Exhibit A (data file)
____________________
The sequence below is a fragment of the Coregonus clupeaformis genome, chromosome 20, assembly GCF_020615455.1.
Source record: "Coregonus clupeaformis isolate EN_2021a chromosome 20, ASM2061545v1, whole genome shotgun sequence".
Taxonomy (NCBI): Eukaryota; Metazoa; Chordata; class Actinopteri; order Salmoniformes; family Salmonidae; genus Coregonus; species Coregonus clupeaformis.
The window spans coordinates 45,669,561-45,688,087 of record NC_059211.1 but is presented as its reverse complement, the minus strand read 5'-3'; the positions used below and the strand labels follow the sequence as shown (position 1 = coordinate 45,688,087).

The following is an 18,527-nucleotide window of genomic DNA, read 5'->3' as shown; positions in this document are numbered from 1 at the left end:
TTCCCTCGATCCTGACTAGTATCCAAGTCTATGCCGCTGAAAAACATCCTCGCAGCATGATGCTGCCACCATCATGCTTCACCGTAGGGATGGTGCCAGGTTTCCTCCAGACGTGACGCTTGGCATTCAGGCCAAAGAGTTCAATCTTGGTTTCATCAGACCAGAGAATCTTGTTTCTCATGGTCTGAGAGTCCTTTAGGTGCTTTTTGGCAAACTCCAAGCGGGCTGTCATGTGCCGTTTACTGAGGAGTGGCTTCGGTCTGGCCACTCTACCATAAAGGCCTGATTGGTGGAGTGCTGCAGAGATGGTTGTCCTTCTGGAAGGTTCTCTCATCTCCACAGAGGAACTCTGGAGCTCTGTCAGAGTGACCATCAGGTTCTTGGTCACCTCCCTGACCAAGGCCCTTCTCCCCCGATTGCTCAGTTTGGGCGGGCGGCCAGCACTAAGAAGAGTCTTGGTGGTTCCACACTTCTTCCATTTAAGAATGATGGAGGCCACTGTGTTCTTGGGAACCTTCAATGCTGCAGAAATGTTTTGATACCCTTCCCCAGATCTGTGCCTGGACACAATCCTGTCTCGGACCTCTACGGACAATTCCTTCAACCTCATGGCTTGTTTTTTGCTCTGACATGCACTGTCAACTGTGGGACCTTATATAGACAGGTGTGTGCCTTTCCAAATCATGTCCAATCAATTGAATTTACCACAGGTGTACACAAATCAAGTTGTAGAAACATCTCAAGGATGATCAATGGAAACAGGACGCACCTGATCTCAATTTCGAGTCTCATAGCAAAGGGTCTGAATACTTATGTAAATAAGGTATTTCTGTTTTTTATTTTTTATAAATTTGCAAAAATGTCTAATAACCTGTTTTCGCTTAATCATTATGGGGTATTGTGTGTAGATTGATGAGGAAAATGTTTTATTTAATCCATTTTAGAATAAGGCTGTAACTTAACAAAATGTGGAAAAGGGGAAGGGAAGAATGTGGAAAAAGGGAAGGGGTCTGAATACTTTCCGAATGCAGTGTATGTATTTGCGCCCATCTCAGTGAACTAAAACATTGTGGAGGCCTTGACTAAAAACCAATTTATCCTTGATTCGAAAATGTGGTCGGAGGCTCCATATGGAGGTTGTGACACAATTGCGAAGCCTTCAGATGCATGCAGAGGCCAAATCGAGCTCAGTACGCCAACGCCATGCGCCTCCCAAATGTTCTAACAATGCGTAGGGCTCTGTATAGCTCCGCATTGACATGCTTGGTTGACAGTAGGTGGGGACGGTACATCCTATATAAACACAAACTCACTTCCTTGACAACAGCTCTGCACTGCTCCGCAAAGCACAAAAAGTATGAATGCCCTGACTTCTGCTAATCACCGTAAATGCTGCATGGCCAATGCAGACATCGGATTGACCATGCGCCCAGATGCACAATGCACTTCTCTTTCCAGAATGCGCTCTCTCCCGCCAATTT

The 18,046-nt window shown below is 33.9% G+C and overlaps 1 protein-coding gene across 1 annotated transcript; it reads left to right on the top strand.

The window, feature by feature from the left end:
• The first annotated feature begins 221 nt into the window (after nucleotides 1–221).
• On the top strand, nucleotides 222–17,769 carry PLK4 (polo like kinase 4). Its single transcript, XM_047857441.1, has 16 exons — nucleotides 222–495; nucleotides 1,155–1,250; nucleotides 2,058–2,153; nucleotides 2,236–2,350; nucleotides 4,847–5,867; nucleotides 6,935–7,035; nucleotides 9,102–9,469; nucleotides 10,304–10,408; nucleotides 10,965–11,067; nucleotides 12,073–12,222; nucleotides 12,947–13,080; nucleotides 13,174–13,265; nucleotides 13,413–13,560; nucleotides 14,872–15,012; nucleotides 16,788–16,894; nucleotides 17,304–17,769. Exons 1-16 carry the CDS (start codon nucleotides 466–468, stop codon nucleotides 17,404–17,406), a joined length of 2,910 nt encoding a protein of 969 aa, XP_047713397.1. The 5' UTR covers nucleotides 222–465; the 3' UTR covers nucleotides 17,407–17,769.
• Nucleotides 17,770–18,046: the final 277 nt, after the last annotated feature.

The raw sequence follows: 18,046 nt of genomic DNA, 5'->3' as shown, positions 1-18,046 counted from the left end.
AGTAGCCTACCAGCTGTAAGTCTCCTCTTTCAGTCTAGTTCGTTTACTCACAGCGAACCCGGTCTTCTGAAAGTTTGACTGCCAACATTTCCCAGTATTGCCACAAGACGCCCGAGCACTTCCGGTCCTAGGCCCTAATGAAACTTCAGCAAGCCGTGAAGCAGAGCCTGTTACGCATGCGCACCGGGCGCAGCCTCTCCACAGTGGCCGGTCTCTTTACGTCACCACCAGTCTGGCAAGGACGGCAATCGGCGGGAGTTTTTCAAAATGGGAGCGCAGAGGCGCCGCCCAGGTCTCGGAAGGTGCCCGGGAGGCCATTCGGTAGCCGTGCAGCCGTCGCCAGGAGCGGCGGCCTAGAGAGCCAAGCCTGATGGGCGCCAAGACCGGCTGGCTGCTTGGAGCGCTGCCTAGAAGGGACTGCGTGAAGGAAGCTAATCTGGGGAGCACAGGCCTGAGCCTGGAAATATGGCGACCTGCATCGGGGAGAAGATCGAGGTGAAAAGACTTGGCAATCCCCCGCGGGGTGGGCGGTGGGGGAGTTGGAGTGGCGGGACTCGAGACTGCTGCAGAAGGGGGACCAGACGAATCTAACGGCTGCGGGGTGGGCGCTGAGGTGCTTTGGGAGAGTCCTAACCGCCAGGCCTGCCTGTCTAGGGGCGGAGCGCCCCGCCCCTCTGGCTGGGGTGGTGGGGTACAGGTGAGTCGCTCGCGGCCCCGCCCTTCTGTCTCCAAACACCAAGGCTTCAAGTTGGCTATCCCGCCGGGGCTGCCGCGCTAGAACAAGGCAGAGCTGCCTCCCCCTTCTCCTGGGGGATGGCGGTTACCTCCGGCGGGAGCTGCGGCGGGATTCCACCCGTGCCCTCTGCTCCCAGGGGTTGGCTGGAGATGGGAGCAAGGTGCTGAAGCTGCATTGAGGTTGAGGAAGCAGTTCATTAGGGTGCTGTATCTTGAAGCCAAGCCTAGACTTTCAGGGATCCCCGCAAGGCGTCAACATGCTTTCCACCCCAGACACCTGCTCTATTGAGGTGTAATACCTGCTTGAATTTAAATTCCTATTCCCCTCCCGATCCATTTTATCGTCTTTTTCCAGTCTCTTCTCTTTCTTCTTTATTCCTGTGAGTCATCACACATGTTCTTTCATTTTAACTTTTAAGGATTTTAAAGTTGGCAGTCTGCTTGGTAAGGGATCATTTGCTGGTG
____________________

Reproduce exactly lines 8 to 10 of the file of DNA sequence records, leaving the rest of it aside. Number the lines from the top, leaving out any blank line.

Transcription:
The window, feature by feature from the left end:
• The first annotated feature begins 221 nt into the window (after nucleotides 1–221).
• On the top strand, nucleotides 222–17,769 carry PLK4 (polo like kinase 4). Its single transcript, XM_047857441.1, has 16 exons — nucleotides 222–495; nucleotides 1,155–1,250; nucleotides 2,058–2,153; nucleotides 2,236–2,350; nucleotides 4,847–5,867; nucleotides 6,935–7,035; nucleotides 9,102–9,469; nucleotides 10,304–10,408; nucleotides 10,965–11,067; nucleotides 12,073–12,222; nucleotides 12,947–13,080; nucleotides 13,174–13,265; nucleotides 13,413–13,560; nucleotides 14,872–15,012; nucleotides 16,788–16,894; nucleotides 17,304–17,769. Exons 1-16 carry the CDS (start codon nucleotides 466–468, stop codon nucleotides 17,404–17,406), a joined length of 2,910 nt encoding a protein of 969 aa, XP_047713397.1. The 5' UTR covers nucleotides 222–465; the 3' UTR covers nucleotides 17,407–17,769.